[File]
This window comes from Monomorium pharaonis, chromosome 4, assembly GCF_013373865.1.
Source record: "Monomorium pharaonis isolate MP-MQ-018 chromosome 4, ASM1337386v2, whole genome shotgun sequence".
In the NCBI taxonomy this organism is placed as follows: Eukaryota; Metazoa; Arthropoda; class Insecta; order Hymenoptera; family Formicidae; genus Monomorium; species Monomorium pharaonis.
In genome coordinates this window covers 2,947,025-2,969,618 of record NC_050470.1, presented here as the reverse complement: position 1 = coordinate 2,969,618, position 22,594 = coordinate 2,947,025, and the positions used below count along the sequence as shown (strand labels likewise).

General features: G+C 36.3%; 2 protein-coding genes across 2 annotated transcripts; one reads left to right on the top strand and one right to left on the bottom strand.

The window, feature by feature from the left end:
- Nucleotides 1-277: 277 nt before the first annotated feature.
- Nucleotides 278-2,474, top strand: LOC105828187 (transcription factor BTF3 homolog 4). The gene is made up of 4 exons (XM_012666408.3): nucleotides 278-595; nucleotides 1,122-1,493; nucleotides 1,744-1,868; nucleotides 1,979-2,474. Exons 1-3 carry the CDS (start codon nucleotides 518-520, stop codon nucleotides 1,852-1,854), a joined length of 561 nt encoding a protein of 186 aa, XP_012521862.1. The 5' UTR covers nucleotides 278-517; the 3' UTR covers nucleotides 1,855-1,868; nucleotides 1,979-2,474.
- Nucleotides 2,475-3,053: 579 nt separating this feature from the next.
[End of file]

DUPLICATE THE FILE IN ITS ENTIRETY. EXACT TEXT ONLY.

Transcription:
This window comes from Monomorium pharaonis, chromosome 4, assembly GCF_013373865.1.
Source record: "Monomorium pharaonis isolate MP-MQ-018 chromosome 4, ASM1337386v2, whole genome shotgun sequence".
In the NCBI taxonomy this organism is placed as follows: Eukaryota; Metazoa; Arthropoda; class Insecta; order Hymenoptera; family Formicidae; genus Monomorium; species Monomorium pharaonis.
In genome coordinates this window covers 2,947,025-2,969,618 of record NC_050470.1, presented here as the reverse complement: position 1 = coordinate 2,969,618, position 22,594 = coordinate 2,947,025, and the positions used below count along the sequence as shown (strand labels likewise).

General features: G+C 36.3%; 2 protein-coding genes across 2 annotated transcripts; one reads left to right on the top strand and one right to left on the bottom strand.

The window, feature by feature from the left end:
- Nucleotides 1-277: 277 nt before the first annotated feature.
- Nucleotides 278-2,474, top strand: LOC105828187 (transcription factor BTF3 homolog 4). The gene is made up of 4 exons (XM_012666408.3): nucleotides 278-595; nucleotides 1,122-1,493; nucleotides 1,744-1,868; nucleotides 1,979-2,474. Exons 1-3 carry the CDS (start codon nucleotides 518-520, stop codon nucleotides 1,852-1,854), a joined length of 561 nt encoding a protein of 186 aa, XP_012521862.1. The 5' UTR covers nucleotides 278-517; the 3' UTR covers nucleotides 1,855-1,868; nucleotides 1,979-2,474.
- Nucleotides 2,475-3,053: 579 nt separating this feature from the next.